Playhouse Creatures by April de Angelis is a show played by five actresses playing five actresses. Directed by Charlotte Vickers, the point of the performance seemed to be performing performance. Therefore, any further comments on the play are simultaneously comments on the acting and the acting of acting. Phew.
But all this meta-ness only augments the moving story already present. This play is funny, moving, and sad. It shows five pioneering women who took to the stage after Charles II’s legalising decree in 1660, and their struggles to be taken seriously. The famous Nell Gwynn (Gwenno Jones) was a sixteen-year-old girl who aspired to the theatre, but sold oranges for a living. Bribing the young actress Mrs Farley (Lydie Sheehan) to teach her a poem, she managed to begin acting for the Betterton Playhouse, with other historical characters Mary Betterton (Amy Perkis) and Rebecca Marshall (Charlotte Cohen), and the fictional Doll Common (Hannah Marsters). Thus begins the play’s struggle to differentiate the ‘real’ from the performed, the forced from the free.
Throughout the drama, these women fought to gain independence, be it financial, intellectual, or moral. At the time, actresses were revered for their youth and beauty, and in this way were treated as objects. Playhouse Creatures portrays the glorious heydays of fame, and the cruel twists of fates that render it all obsolete – a bitter suitor, a pregnancy, or old age. Yet despite the incessant clashes with oppression, the women seem to have fun, and the audience has fun too. There are some stellar exchanges of insults throughout the play, and a brilliant scene of voodoo witchcraft. The flamboyance of the characters and their characters makes for entertainment upon entertainment.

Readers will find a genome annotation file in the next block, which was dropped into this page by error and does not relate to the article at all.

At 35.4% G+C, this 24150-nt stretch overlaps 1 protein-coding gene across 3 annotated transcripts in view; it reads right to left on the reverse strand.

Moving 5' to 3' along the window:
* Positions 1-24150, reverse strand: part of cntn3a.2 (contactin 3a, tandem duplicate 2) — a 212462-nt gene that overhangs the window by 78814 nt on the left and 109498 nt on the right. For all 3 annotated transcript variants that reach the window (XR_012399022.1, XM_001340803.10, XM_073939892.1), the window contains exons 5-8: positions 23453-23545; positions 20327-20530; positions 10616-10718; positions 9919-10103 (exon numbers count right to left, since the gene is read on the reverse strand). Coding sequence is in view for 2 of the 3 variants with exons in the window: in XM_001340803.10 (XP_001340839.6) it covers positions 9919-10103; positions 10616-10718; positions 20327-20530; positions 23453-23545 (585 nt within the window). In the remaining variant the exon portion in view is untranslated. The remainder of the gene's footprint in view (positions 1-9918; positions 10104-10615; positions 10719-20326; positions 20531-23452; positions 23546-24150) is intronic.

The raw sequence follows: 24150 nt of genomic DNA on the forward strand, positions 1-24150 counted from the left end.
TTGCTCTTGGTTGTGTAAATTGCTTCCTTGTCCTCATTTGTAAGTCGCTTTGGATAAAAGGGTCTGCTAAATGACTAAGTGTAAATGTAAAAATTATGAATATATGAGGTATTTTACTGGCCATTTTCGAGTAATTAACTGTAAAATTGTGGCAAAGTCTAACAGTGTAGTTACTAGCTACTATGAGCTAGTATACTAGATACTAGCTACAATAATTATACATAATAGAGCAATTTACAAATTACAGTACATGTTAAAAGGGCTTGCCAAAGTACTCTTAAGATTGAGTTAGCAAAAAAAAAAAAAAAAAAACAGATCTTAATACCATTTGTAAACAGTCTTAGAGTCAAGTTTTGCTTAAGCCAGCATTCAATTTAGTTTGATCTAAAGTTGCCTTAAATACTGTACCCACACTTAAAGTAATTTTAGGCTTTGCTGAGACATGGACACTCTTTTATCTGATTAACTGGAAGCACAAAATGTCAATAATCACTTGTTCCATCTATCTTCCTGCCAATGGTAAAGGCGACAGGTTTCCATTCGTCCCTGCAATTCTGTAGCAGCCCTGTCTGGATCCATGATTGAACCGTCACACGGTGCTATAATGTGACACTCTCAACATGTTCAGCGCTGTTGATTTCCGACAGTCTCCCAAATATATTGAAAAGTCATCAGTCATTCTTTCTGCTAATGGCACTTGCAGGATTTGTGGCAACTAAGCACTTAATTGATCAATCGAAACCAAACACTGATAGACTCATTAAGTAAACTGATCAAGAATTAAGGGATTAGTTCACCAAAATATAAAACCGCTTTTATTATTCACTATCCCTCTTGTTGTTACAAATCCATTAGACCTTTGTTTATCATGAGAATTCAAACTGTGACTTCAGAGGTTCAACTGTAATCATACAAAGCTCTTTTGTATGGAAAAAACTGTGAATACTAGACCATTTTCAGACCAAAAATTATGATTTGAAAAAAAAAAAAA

The set is minimalist, and changes very little as the action moves from stage to ‘backstage’. Throughout the play, the director’s brought in little touches that bring it to a new level – I was especially taken with Doll’s monotone lines of “a noise is heard offstage”. If there were a couple of fumbled lines and if the dragging of the props made too much noise, it just served as a reiteration of the themes.
The actresses themselves (the ‘real life’ ones) were absolutely superb – Amy Perkis played a nuanced, heartrending Mrs Betterton and Gwenno Jones fully captured the fiery spirit of Nell Gwynn. Charlotte Cohen, Hannah Marsters and Lydie Sheehan also merit praise for general excellence, as this play is one that does lead to an appreciation for the “calling” of acting.
Yet there is a sense that my enjoyment was also part of the contrived charms of the characters – that they were forced to make us enjoy ourselves. No matter how much they wanted to believe in their powers as famous actresses, it didn’t change the coldness with which the world treated them when they lost their initial lustre. No matter how much they tried to choose their own paths, they were again and again driven into the perceived roles of actresses. No matter what they did, they were trapped in the world of Betterton Playhouse/ black box Burton Taylor.
Unfortunately, unlike the playhouse creatures, Playhouse Creatures won’t stay in the theatre forever – I highly recommend seeing it while it’s there.
‘Playhouse Creatures’ will be at the BT this Friday and Saturday at 7:30pm.